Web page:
But there he was, Imran Khan, reassuring his people about how great times will make their way through all the darkness. And as he spoke, sun rays pushed the clouds apart and made their way to the Earth, as if solidifying his whole philosophy of life. He didn’t leave before revising his promise to the people of not going to let it go until he has Nawaz Sharif behind the bars, even if it meant that Imran Khan be the last man standing against him.
He made the same promise to the people of Quetta as he stood on the stage of Ayub Stadium a few days later, addressing the huge Balochi crowd who had come spilling out at his single call despite the security threats in the area. He told them about the KP reforms, and why honest leaders inspire honest societies. After seeing what happened in the ICJ with the Kalbhoshan Yadev case, he declared that from this day onwards, he didn't think that the Sharif brothers cared the least about this country, or its people.
And these people were no longer Sharif's men.
Khan was equally amazed to see how the people didn’t complain to him about not coming to them for four years, only telling him how much they supported him. The police Chief even went on to say that he wanted a KPK type police system or else he could not bring peace in his region.
Even if Khan could not go to every corner of the country in past four years, he kept them politically awake 24/7 through TV and mobile screens. Politics was never this interesting before, what with people from all the provinces considering him as a symbol of federation. They trusted and related to him more than they could with any other politician.
It was in Kandhkot that he was taken by surpise. He’d arrived there all ready with the key points of his speech prepared in his mind, but it seemed that the people of Sindh, or the entire nation, so to speak, had jumped one step ahead of him this time.
No sooner than he’d landed in Sukkar that young and elderly from all corners reached out to him. Only this time, they didn’t just come with the problems, but armed with their solutions too. They lectured him about how their law and order situation could be fixed with a depoliticized police, how their health and education sector can be reformed by prioritizing the human development; how their children’s future can be secured by afforesting this globally warm region; how they can again be respected throughout the world if their leaders start collecting taxes from the rich and bring back their laundered quantum of money instead of begging for loans…
As he listened in astonishment, those poor common men schooled him on the legally complicated matters like the findings of Joint Investigation team, the aftermath of Panama fiasco, and how a ruler has to resign if his lies are exposed because under him, the investigation would be biased…
When he finally got the chance to speak on stage, he openly confessed that he’d never been happier about being proven wrong. He’d thought he’d have to explain everything to the people of Khandkot from the scratch, but it seemed that they were just as aware as him, if not more.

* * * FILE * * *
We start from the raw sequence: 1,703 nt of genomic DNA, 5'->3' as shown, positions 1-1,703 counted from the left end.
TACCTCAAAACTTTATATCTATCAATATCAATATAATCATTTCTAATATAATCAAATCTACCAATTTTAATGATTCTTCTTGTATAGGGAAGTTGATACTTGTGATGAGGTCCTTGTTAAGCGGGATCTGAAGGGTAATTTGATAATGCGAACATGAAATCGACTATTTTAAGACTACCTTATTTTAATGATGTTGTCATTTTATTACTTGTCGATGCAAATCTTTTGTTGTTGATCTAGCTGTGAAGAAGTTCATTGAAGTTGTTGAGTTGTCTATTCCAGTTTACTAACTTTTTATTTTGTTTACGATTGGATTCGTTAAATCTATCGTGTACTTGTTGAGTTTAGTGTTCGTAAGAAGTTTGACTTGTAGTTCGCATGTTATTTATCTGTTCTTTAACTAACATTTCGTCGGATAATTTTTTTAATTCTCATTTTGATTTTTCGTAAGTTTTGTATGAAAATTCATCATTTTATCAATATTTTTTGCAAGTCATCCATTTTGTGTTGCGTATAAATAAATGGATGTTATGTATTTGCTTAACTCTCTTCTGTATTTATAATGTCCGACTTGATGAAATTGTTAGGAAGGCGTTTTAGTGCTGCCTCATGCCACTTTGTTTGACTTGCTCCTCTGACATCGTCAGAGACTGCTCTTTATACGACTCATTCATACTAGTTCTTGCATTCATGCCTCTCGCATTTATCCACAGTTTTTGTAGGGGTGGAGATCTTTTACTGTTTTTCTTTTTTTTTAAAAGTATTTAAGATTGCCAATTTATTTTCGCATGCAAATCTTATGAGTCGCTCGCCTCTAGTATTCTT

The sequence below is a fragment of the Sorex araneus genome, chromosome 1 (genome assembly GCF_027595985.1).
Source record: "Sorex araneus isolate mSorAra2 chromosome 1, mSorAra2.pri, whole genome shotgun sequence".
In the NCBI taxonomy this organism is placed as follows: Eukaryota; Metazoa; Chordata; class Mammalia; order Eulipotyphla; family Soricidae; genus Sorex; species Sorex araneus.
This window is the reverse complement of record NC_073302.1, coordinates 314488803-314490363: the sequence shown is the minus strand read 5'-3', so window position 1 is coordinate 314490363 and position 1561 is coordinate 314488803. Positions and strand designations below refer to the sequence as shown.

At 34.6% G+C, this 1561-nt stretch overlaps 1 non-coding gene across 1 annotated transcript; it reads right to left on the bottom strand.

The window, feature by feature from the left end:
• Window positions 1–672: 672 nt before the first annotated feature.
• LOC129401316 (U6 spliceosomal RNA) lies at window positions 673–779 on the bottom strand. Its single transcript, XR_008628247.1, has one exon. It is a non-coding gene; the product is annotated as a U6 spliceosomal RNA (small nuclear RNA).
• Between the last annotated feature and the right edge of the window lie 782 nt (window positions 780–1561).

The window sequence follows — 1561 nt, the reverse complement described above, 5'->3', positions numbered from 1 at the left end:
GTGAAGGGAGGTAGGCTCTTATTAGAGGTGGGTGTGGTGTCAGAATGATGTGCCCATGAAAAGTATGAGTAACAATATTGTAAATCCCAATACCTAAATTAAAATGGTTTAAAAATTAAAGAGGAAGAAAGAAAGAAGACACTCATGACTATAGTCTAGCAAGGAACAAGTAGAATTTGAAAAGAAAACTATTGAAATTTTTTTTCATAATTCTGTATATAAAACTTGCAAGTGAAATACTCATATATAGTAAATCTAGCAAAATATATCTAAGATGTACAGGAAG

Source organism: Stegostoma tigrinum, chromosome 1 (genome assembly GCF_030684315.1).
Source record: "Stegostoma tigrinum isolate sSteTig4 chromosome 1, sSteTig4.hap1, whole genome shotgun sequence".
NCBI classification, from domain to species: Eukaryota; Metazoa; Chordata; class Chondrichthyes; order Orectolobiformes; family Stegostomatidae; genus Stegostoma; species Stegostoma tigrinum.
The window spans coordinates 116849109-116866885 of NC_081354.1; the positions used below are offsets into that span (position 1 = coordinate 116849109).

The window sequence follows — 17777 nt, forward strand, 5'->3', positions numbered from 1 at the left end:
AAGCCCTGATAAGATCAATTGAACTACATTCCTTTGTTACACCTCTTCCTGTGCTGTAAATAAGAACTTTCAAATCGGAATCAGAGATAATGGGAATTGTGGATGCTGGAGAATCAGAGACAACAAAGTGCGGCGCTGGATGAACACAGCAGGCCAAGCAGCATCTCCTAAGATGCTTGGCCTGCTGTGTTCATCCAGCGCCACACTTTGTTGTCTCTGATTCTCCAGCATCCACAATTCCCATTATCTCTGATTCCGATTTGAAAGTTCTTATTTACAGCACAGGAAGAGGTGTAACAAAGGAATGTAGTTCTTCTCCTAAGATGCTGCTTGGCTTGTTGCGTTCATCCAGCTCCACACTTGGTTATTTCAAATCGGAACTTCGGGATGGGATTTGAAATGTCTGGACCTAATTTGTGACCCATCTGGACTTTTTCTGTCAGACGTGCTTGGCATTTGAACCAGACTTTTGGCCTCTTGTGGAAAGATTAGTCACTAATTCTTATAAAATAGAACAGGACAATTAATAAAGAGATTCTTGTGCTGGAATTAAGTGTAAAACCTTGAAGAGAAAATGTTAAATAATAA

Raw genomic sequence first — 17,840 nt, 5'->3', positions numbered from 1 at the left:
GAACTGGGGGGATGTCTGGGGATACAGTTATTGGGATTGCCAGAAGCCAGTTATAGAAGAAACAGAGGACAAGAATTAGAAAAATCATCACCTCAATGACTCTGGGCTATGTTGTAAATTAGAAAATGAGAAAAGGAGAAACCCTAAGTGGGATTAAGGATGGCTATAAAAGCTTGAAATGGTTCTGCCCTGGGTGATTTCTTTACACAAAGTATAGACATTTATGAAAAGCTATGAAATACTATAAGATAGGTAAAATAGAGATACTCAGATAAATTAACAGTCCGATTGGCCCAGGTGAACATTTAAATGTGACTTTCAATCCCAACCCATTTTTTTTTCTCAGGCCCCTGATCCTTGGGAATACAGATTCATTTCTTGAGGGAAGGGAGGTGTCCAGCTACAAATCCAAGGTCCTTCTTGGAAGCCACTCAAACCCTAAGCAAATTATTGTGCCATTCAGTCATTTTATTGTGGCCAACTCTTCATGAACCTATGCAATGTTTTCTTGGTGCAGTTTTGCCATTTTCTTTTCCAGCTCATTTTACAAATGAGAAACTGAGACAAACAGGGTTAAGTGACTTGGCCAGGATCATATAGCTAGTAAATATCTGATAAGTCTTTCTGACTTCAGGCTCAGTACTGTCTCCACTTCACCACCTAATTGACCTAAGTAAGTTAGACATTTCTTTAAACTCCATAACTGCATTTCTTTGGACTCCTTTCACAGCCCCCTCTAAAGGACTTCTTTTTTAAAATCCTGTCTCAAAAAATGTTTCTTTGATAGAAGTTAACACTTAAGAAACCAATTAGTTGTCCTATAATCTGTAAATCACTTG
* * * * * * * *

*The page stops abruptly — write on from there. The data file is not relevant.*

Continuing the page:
Of all the things, the people of Kandhkot were sure of this that he wasn’t fighting just for himself, no longer one against all. They were together in this fight now. And come hell or high water, they were sure that he would see it through to the end.
After each jalsa, growing anxiety gnawed at the heart of the ruling party. Their inimitable media loud speakers tried their best to come on TV and loud-talk rebuttals for IK’s speeches, but our nation isn’t that politically illiterate. The ruling clan, having enjoyed the long stint of power seems to have finally run out of its proverbial luck. Whether Nawaz Sharif is thrown out of the Office by the Court or not seems meaningless now, after seeing the huge response of the nation in country’s politics.
Panama case was, perhaps, never about winning or losing. It was about exposing where every political party stands. And where the institutions stand…
It was also about where the nation stands, and if it could simply stand or not?
Every day these “common people” saw this one gladiator going in and out of the Supreme Court, asking for justice, it taught those common folks a lesson: that no matter what, regardless of the outcome, they have to stand up, simply for what is just and fair.
Even if Nawaz Sharif is not chucked off his throne, the people have learned how to hold their ground.
The girl being harassed at her workplace has learnt how to raise her voice. The boy being bullied in the university has understood how to stop the oppressor’s hand. The old man standing in the queue of pension receivers knows when to stand up for himself if he is being intimidated.
It was never about winning or losing, anyways.
He who fights for justice never loses. He had won the day the fight started. The struggle was about teaching a nation that our characters are measured not by the wars we have won or lost, but the wars we dare to fight.
So, yes, you have seen some modern arenas where some people are dragged into, while some other enter it with their back straight, head held up high, sights in the sky… and that makes all the difference in the world!